Following the appointment of Director of Information (or Propaganda) as part-time Director General of Telecom, I have been getting a lot of calls asking about Internet censorship, prohibition of Face Book, and licensing of news websites. While I do believe that (a) the Director of Information is on the face unqualified to serve as DGT, and that (b) the Department of Information has no role to play in a modern democratic society, I do not think that any of these feared things will happen. Whatever the DGT does, he has to do under the Law, the Sri Lanka Telecom Act, 25 of 1991, as amended. According to the Act, the DGT does not have legal authority; all authority lies with the Commission, a five-person body chaired by the Secretary of the relevant Ministry, at the present time Mr Lalith Weeratunge, Secretary to the President. The DGT is a member ex officio and until now, the only full-time member.
Supreme Court today (Nov 01, 2008) ordered the suspension of three environmental levies imposed recently, reported Lanka Dissent. Accordingly, the levies imposed on telecommunication towers, CFC bulbs of more than 40 Watts as well as the levy imposed on vehicles in the Western Province were directed to be suspended. Should we open a bottle of Champaign? May be not. It was not LIRNEasia that took Environment Ministry to courts.
Carol Weiss says one of the most useful things researchers can do is to give policy makers the tools to think about problems. She calls this policy enlightenment, as opposed to direct policy influence. In Sri Lanka we now make policy in the Supreme Court. This is not optimal, but it’s the way it is. Therefore, I was pleased to see that Justice Tilakawardene had used one of the analogies I had pushed hard in relation to the recent punitive measures taken against mobile phones.
It appeared that convergence was high on the agenda of Sri Lanka’s telecom operators. SLT introduced IPTV and Dialog put together a whole set of services including a satellite TV service and purchased a terrestrial license as well. There was talk of mobile TV being introduced. The new TV regulatory regime introduced surreptitiously as regulations under an archaic 1982 Act will to put a stop to many of these plans, if the government manages to defend it from its many opponents and the difficult-to-predict Supreme Court. Dialog for example may have to exit the satellite and terrestrial TV businesses altogether, because only public companies with majority Sri Lankan ownership can even apply for these licenses.
This was the title for a presentation I was asked to do for a seminar organized by the SAARC Chamber of Commerce, the FCCISL and the Naumann Foundation. The presentation examined the broadening of consumer rights in the Sri Lanka industry as a result of the increased economic freedom in the telecom industry enabled by the multi-faceted liberalization undertaken by multiple governments since the 1990s. It then went on to draw lessons for other infrastructure industries and countries. The principle of “competition wherever possible; regulation where necessary” was the anchor of this part of the presentation. It was emphasized that the possible and necessary varied depending on country and time and that there were no one-size-fits-all solutions.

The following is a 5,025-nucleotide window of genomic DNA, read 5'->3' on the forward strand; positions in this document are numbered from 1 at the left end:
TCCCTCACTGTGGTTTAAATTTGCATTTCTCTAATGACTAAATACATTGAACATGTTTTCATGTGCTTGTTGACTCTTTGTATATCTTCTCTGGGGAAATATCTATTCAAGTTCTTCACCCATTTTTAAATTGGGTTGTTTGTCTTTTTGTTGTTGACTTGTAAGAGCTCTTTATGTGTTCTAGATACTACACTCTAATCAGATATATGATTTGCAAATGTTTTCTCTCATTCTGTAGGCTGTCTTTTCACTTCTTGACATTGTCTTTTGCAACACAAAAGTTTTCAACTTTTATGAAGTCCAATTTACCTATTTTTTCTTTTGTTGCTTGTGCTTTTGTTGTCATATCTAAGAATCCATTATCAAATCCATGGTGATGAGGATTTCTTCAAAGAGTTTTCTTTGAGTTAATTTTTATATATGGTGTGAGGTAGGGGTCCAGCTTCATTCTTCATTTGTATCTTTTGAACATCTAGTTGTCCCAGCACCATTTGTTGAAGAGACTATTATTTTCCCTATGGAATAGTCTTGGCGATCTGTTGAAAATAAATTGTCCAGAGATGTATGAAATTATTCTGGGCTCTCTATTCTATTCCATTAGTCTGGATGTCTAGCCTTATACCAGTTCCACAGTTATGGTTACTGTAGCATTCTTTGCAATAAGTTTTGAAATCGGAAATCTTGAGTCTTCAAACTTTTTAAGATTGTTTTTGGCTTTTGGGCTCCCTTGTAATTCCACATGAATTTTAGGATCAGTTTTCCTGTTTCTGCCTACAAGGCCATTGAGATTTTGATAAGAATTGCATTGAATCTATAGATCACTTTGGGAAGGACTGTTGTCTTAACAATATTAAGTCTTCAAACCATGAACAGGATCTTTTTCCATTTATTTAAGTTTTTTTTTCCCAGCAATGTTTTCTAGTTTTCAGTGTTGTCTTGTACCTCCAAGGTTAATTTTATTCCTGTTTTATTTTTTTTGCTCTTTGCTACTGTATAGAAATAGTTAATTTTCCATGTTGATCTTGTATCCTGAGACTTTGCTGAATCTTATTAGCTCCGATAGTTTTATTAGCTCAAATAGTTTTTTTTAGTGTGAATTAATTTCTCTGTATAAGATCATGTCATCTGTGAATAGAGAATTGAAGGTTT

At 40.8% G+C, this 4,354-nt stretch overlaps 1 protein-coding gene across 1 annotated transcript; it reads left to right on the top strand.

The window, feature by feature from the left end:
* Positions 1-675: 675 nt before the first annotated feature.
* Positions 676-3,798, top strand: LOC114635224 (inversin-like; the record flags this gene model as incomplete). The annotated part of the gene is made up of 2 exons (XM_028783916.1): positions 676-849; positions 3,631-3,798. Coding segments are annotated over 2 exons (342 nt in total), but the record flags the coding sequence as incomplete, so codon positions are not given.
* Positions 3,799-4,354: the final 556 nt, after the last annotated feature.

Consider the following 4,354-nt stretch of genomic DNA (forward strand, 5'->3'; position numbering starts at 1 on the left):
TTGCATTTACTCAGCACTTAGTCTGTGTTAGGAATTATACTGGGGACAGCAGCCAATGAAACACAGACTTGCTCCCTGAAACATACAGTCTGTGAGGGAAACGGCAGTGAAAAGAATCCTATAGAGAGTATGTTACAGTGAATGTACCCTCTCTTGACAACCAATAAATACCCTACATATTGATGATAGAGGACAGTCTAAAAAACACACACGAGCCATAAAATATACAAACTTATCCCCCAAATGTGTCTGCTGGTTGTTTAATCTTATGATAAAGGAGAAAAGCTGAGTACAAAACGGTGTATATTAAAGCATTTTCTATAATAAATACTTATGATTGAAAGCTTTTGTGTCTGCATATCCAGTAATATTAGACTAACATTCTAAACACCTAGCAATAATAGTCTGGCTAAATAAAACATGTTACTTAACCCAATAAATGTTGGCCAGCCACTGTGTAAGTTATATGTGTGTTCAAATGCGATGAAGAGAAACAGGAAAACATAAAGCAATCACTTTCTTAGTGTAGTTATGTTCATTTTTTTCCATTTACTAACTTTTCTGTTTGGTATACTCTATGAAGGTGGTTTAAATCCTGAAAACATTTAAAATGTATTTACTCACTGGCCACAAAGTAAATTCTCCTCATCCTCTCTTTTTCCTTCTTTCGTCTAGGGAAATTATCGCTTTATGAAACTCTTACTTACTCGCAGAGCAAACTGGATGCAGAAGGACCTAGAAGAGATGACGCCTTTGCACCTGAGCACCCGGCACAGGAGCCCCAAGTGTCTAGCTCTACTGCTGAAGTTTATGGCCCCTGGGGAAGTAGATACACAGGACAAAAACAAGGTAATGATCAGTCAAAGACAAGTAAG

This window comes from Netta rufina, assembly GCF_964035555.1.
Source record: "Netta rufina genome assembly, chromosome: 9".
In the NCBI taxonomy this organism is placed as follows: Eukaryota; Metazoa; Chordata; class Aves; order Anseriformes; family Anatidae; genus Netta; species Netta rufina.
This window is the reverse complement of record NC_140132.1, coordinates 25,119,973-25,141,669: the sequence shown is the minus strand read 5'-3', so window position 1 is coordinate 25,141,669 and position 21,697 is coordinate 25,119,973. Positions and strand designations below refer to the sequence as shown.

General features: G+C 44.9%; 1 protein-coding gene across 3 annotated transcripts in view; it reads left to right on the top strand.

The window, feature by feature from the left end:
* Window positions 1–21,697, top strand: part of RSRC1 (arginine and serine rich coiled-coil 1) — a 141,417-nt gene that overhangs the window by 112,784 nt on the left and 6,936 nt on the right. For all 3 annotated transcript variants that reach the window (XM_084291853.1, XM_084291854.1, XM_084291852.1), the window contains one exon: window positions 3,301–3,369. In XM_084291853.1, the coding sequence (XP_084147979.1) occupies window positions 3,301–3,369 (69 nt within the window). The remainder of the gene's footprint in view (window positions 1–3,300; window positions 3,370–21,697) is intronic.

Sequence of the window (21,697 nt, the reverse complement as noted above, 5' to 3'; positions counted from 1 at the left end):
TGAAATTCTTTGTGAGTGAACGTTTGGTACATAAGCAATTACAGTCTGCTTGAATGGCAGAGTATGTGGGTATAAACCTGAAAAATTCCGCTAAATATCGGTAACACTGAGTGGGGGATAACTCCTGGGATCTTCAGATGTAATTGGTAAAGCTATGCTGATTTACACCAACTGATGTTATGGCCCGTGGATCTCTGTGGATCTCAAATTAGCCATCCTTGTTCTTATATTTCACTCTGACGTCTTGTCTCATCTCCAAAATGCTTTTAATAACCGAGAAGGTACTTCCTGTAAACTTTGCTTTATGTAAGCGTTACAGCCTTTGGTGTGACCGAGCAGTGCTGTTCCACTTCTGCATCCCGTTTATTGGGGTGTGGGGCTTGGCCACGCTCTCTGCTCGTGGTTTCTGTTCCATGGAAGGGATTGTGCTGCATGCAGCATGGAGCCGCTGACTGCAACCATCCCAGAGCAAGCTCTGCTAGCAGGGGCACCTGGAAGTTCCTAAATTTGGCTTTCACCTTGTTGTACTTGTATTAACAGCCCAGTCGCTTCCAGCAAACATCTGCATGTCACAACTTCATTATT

Senior citizen and former left wing politician Vasudeva Nanayakkara, who drew attention as a public activist as the successful petitioner in the Lanka Marine Services Ltd., (LMSL), is now threatening to take up another public interest issue in court – failure of the Telecommunications Regulatory Commission’s (TRC) to comply with a Supreme Court (SC) order of May 7, 2007 to draw up a new tariff structure. In a letter dated October 10, 2008 to TRC Director General Priyantha Kariyapperuma – copied to The Sunday Times – Mr. Nanayakkara states that ‘OPA’s experts in their presentation to the TRC, around March 2008, explained and established that the TRC’s tariff proposal recommended to the SC is flawed mathematically and technically and that it is in violation of the provisions in the Sri Lanka. In particular, Mr.
Considering five fundamental rights applications yesterday (Sept 22), the Supreme Court issued an interim order against the implementation of the Environment Tax, reported Lanka Dissent. The petitioners were Ven. Maduluwawe Sobhitha Thera, Ven. Kiniyawala Palitha Thera, Telshan Network and Swarnavahini. The SC ordered the immediate suspension of the gazette notification announcing the new tax, and fixed December 01st as the next day of hearing.
NEWS:SL [National Early Warning System: Sri Lanka] was presented to the �Presidential Commission of Inquiry to Inquire into Matters Relating to the Conduct of Relevant State Institutions/Agencies Following the Natural Disasters which Occurred on 26 December 2004, and the Measures that Should be Taken to Improve Early Warning Mechanism for Natural Disasters and Thereby to Prevent or Mitigate Such Devastation� following a presentation of same to the Commission� on March 15 2005, less than three months after the greatest catastrophe faced by Sri Lanka in modern times. The salient features of the Concept Paper were presented to the Commission, in addition several other research findings relevant to the Commission. The importance of an all-hazards approach was stressed and governance model options were discussed. Recommendations on actions that are needed by government were made and intended actions by the Vanguard Foundation were presented. Commission members, retired Supreme Court Judge H.